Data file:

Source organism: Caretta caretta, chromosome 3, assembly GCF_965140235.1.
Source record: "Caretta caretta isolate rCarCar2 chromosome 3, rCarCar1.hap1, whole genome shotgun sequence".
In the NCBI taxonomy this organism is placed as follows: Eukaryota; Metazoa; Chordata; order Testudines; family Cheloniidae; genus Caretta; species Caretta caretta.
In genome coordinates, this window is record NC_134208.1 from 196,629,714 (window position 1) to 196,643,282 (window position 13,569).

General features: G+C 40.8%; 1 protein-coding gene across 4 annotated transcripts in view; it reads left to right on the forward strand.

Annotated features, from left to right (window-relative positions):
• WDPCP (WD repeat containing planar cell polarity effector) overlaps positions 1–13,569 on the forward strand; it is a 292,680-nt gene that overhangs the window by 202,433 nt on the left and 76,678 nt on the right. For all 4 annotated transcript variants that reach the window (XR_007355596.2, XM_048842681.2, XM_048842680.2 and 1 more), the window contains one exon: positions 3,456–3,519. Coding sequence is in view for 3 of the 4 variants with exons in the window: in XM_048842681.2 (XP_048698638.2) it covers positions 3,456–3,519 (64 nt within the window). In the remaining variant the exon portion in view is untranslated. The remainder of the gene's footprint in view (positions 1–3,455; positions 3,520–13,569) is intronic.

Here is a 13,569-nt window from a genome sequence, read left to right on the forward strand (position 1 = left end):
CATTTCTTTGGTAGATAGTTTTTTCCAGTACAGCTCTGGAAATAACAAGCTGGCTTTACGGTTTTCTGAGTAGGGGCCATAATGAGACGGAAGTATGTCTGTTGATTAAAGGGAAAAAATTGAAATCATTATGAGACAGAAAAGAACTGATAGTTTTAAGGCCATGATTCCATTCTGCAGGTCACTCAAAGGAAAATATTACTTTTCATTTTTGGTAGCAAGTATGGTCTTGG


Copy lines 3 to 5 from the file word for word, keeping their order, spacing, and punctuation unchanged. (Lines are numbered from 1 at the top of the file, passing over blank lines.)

In the NCBI taxonomy this organism is placed as follows: Eukaryota; Metazoa; Chordata; order Testudines; family Cheloniidae; genus Caretta; species Caretta caretta.
In genome coordinates, this window is record NC_134208.1 from 196,629,714 (window position 1) to 196,643,282 (window position 13,569).

General features: G+C 40.8%; 1 protein-coding gene across 4 annotated transcripts in view; it reads left to right on the forward strand.